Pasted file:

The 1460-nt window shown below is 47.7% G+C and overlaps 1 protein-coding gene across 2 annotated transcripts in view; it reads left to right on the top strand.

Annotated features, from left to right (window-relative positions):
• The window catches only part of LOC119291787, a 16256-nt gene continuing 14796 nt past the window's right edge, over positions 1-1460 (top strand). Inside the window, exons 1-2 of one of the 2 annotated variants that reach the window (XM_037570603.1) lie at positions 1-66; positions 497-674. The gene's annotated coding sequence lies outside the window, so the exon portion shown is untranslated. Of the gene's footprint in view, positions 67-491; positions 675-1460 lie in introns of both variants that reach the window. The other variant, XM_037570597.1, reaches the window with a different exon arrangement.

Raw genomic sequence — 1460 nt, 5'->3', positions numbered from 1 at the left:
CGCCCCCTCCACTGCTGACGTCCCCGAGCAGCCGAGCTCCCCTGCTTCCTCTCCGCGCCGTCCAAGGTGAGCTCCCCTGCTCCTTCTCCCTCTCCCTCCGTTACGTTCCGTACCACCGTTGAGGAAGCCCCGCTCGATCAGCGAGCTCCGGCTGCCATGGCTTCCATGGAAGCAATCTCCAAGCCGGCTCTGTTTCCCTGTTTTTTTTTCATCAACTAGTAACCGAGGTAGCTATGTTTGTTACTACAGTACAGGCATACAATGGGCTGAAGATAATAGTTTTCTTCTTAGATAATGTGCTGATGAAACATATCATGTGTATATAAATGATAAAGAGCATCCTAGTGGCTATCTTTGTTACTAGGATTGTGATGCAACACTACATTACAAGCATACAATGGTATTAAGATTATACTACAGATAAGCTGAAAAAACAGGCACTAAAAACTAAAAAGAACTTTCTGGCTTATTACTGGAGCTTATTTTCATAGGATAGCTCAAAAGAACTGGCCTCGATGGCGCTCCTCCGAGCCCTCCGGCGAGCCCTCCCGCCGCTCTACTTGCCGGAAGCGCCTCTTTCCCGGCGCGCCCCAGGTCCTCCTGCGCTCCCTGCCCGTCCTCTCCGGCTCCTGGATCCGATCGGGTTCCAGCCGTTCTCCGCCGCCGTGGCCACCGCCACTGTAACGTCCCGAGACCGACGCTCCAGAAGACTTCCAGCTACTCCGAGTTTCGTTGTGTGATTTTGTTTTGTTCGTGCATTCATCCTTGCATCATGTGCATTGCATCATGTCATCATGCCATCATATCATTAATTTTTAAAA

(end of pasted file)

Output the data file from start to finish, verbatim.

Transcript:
The 1460-nt window shown below is 47.7% G+C and overlaps 1 protein-coding gene across 2 annotated transcripts in view; it reads left to right on the top strand.

Annotated features, from left to right (window-relative positions):
• The window catches only part of LOC119291787, a 16256-nt gene continuing 14796 nt past the window's right edge, over positions 1-1460 (top strand). Inside the window, exons 1-2 of one of the 2 annotated variants that reach the window (XM_037570603.1) lie at positions 1-66; positions 497-674. The gene's annotated coding sequence lies outside the window, so the exon portion shown is untranslated. Of the gene's footprint in view, positions 67-491; positions 675-1460 lie in introns of both variants that reach the window. The other variant, XM_037570597.1, reaches the window with a different exon arrangement.

Raw genomic sequence — 1460 nt, 5'->3', positions numbered from 1 at the left:
CGCCCCCTCCACTGCTGACGTCCCCGAGCAGCCGAGCTCCCCTGCTTCCTCTCCGCGCCGTCCAAGGTGAGCTCCCCTGCTCCTTCTCCCTCTCCCTCCGTTACGTTCCGTACCACCGTTGAGGAAGCCCCGCTCGATCAGCGAGCTCCGGCTGCCATGGCTTCCATGGAAGCAATCTCCAAGCCGGCTCTGTTTCCCTGTTTTTTTTTCATCAACTAGTAACCGAGGTAGCTATGTTTGTTACTACAGTACAGGCATACAATGGGCTGAAGATAATAGTTTTCTTCTTAGATAATGTGCTGATGAAACATATCATGTGTATATAAATGATAAAGAGCATCCTAGTGGCTATCTTTGTTACTAGGATTGTGATGCAACACTACATTACAAGCATACAATGGTATTAAGATTATACTACAGATAAGCTGAAAAAACAGGCACTAAAAACTAAAAAGAACTTTCTGGCTTATTACTGGAGCTTATTTTCATAGGATAGCTCAAAAGAACTGGCCTCGATGGCGCTCCTCCGAGCCCTCCGGCGAGCCCTCCCGCCGCTCTACTTGCCGGAAGCGCCTCTTTCCCGGCGCGCCCCAGGTCCTCCTGCGCTCCCTGCCCGTCCTCTCCGGCTCCTGGATCCGATCGGGTTCCAGCCGTTCTCCGCCGCCGTGGCCACCGCCACTGTAACGTCCCGAGACCGACGCTCCAGAAGACTTCCAGCTACTCCGAGTTTCGTTGTGTGATTTTGTTTTGTTCGTGCATTCATCCTTGCATCATGTGCATTGCATCATGTCATCATGCCATCATATCATTAATTTTTAAAA